Or – “The War Of Light Rages On, And The Key Players Gather For Operation Roy G. Biv…”
Indigo-1 and her Indigo Tribe have provided Hal Jordan and the heroes of the galaxy with the weakness of the Black Lanterns’ rings: multiple spectrum emotions.Â In an attempt to give the BLC as much multi-spectrum as possible, Indigo-1 has gathered the primary bearers of the green and violet light, and has brought them both to Korugar to find the man who embodies yellow.Â Sinestro is, however, understandably distracted by the return of his dead friends and lovers, and also might have a little problem with NOT KILLING HAL.Â Five bucks on the gourd-headed guy…
Green Lantern #47
Previously, on Green Lantern: In the wake of “Dead Superman Day,” Black Hand (with an assist from crazy-blue-space-midget Scar) set in motion a series of events that released a plague of ebony rings into the universe.Â Hal Jordan, Green Lantern of Sector 2814 (Earth, for those of you without your galactic maps) engaged one of the first Black Lanterns, in the form of his old comrade J’onn J’onnz.Â AsÂ more and more dead folks rose out of the Cadillac Desert, Hal was surprised to find the Indigo Tribe showing up in the midst of it all, wielding the light of compassion.Â When combined with his light of will, their luminance caused a fatal disruption in the black rings:Â in short, a short, causing the deaders to get blowed up real good.Â Hal (grudgingly) left Earth with Indigo to gather more ring-bearers, to create “the white light of creation” and burn the Black Lantern infestation out once and for all.Â Carol Ferris was easily swayed, but Sinestro was more complicated, having to face Mongul, son of Mongul, in combat for the control of his self-named Corps.Â This challenge was barely out of the way when his closest friend, Abin Sur rose from the dead, bringing with him his sister Arin, whom only Sinestro knows is his true love…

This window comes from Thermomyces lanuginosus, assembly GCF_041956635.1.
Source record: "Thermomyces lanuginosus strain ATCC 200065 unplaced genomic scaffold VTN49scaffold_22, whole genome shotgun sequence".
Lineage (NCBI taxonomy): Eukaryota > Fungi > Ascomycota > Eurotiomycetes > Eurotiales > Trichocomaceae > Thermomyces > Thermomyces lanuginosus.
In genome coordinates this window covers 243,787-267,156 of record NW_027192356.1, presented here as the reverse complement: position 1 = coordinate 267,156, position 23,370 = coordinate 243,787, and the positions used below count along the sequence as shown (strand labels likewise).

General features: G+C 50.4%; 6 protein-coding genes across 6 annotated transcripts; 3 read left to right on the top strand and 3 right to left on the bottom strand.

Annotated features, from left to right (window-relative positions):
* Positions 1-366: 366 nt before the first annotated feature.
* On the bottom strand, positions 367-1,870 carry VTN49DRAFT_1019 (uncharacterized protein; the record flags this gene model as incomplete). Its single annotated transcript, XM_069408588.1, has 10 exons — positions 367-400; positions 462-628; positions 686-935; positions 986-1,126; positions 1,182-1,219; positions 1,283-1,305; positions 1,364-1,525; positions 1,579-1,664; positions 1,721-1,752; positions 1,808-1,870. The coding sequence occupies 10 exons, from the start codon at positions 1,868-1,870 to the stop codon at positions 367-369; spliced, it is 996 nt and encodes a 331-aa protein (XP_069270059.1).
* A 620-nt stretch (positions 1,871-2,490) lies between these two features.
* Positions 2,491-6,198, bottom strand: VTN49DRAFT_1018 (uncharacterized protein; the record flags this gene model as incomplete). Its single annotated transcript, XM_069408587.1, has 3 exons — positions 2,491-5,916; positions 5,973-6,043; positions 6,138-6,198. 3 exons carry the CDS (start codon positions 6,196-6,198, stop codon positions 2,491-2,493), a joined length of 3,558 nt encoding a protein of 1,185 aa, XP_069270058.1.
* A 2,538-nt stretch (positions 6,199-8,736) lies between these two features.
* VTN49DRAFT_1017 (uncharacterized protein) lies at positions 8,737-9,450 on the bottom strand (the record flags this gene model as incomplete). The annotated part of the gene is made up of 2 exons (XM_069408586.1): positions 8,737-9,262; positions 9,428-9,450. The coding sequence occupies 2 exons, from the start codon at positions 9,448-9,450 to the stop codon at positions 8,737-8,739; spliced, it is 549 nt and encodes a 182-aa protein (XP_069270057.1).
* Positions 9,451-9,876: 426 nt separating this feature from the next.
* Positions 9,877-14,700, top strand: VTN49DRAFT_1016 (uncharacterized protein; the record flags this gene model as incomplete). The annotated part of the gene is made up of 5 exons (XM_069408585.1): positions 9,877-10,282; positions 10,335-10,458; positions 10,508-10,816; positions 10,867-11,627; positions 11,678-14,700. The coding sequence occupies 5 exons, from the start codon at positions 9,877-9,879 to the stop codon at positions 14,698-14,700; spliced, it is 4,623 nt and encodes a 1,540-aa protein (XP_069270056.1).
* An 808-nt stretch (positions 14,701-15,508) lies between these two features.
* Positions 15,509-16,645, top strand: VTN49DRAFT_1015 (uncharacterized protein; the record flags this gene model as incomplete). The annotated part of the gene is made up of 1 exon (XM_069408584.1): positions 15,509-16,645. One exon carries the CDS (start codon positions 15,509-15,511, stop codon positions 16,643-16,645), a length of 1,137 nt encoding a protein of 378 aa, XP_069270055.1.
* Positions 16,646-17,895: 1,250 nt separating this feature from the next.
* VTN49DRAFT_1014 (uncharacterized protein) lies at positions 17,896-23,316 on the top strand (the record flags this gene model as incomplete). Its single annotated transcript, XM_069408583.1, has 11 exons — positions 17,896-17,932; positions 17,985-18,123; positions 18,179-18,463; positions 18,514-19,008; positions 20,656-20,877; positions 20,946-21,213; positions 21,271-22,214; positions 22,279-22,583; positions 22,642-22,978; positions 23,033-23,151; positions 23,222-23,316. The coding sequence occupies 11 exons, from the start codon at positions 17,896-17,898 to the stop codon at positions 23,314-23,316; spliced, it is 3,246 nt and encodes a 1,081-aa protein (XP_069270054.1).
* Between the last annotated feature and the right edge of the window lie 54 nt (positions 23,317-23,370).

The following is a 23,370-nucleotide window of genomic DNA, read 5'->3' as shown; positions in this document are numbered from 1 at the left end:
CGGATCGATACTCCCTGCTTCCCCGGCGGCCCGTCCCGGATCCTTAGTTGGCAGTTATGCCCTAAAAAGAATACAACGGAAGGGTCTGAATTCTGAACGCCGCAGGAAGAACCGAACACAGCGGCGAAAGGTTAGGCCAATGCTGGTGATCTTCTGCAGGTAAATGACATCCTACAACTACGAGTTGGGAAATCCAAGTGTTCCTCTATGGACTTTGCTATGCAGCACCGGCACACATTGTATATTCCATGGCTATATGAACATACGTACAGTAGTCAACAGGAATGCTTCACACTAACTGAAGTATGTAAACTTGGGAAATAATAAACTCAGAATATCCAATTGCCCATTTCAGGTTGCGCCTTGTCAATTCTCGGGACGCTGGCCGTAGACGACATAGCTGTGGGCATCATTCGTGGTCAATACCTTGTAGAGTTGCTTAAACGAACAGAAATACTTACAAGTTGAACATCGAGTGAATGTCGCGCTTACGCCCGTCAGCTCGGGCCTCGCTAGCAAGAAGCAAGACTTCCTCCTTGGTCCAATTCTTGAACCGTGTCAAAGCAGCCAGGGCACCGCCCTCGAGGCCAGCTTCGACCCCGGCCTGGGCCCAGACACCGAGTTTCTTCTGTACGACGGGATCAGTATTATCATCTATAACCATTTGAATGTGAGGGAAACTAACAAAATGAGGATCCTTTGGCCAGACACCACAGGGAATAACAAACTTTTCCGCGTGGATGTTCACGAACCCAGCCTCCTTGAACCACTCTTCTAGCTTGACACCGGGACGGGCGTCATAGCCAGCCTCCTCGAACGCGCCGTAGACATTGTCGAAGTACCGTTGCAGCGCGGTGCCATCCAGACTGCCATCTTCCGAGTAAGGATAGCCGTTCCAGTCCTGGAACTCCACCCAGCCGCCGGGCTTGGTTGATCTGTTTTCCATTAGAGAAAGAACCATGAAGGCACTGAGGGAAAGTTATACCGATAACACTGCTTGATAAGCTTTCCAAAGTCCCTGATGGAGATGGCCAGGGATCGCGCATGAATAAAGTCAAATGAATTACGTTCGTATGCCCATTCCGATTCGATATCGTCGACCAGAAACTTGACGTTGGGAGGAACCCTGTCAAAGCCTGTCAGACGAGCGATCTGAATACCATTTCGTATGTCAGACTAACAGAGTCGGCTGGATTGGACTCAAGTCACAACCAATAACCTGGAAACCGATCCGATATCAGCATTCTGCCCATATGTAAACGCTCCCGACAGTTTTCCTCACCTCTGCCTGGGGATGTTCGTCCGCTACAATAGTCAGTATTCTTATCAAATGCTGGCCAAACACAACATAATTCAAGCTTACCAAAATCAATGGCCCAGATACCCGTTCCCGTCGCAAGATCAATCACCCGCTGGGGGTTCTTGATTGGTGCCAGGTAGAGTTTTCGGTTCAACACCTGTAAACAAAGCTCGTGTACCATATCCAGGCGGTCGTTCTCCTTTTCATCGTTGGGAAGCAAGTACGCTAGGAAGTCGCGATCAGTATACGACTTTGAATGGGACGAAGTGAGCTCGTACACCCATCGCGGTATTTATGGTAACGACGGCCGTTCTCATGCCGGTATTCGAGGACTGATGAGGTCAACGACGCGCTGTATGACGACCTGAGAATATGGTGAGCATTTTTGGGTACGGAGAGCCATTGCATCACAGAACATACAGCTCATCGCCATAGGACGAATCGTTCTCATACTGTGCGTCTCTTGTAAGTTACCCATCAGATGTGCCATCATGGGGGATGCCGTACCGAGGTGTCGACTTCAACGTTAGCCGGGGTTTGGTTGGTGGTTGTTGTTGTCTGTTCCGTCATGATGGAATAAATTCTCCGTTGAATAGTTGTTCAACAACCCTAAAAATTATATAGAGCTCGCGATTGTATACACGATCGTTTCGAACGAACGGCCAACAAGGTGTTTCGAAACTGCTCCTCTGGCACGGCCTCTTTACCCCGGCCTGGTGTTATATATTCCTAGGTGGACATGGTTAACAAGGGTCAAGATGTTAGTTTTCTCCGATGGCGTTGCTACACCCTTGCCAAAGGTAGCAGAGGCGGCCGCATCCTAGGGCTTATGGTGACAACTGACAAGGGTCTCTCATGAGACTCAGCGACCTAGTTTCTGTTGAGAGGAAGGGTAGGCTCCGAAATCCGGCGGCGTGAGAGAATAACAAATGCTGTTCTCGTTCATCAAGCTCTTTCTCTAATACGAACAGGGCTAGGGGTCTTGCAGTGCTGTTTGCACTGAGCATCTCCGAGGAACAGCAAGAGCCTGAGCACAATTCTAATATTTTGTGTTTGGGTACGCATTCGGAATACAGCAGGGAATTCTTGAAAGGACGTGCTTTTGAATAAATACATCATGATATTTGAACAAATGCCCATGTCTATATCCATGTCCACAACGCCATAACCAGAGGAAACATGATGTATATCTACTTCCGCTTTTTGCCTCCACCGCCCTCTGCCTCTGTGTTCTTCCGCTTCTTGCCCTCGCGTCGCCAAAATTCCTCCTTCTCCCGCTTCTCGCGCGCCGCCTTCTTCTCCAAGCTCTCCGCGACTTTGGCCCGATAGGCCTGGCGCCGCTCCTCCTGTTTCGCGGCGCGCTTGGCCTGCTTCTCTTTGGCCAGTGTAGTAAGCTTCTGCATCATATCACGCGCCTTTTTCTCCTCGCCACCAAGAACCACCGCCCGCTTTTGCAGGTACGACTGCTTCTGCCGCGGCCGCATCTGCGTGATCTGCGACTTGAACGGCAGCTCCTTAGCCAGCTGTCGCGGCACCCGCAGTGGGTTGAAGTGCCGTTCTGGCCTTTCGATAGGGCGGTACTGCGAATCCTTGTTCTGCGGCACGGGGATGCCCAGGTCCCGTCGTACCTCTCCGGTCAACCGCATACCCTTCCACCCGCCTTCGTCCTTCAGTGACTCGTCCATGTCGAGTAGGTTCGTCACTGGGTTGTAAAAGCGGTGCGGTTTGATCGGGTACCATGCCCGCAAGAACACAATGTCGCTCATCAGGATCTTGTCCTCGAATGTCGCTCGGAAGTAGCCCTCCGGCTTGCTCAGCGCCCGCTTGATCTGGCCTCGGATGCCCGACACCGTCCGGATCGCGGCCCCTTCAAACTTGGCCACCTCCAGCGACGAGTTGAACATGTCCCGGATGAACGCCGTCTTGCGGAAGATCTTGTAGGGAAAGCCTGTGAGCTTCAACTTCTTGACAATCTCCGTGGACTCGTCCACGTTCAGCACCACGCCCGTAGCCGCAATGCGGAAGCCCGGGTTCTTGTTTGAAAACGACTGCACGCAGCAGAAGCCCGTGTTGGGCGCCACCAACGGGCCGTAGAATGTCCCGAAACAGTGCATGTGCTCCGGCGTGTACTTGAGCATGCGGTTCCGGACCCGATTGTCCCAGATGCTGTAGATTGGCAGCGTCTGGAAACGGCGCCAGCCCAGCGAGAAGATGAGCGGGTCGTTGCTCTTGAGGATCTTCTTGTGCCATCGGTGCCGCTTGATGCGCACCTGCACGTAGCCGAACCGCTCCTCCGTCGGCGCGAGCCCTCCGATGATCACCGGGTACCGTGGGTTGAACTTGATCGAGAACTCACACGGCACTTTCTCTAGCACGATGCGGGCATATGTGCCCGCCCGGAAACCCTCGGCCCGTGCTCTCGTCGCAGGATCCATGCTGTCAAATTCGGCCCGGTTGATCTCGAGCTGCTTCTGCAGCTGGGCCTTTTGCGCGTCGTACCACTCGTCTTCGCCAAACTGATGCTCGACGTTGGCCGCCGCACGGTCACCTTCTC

While a cadre of Green Lanterns fights Atrocitues and his Red Lanterns on Ysmault, things don’t go so well for the wearers of the green.Â The playing field is leveled by the raising of the demons of Ysmault (“The Five Inversions”) as Black Lanterns, cackling about how their tales (told to Abin Sur years ago) helped to bring us to this point.Â Atricitus stands against his brother, fillled with a mighty rage, only to have his heart ripped out.Â A Black Lantern ring arrives, and intones, “Atrocitus of Ryut…Â Ri–” before being rudely interrupted.Â Atrocitus rips into his former brehren, needing no heart to fuel his anger, only the power of the red ring.Â At the same time, on Korugar, Abin Sur plays the standard Green Lantern mindgames on Hal Jordan, only to find H.J. immune to such mind-gamery.Â Sinestro faces Arin Sur alone, and being much more cerebral than Hal, finds himself wavering at her declarations of love.Â The battles intersect, and Hal, Carol, Sinestro and Indigo combine their powers to blast theÂ Sur family into atoms (though not before Abin babbles that heÂ KNOWS her…)Â Â Hal asks Sinestro pointedly who the girl was to him, and Sinestro replies coldly, “Nobody.”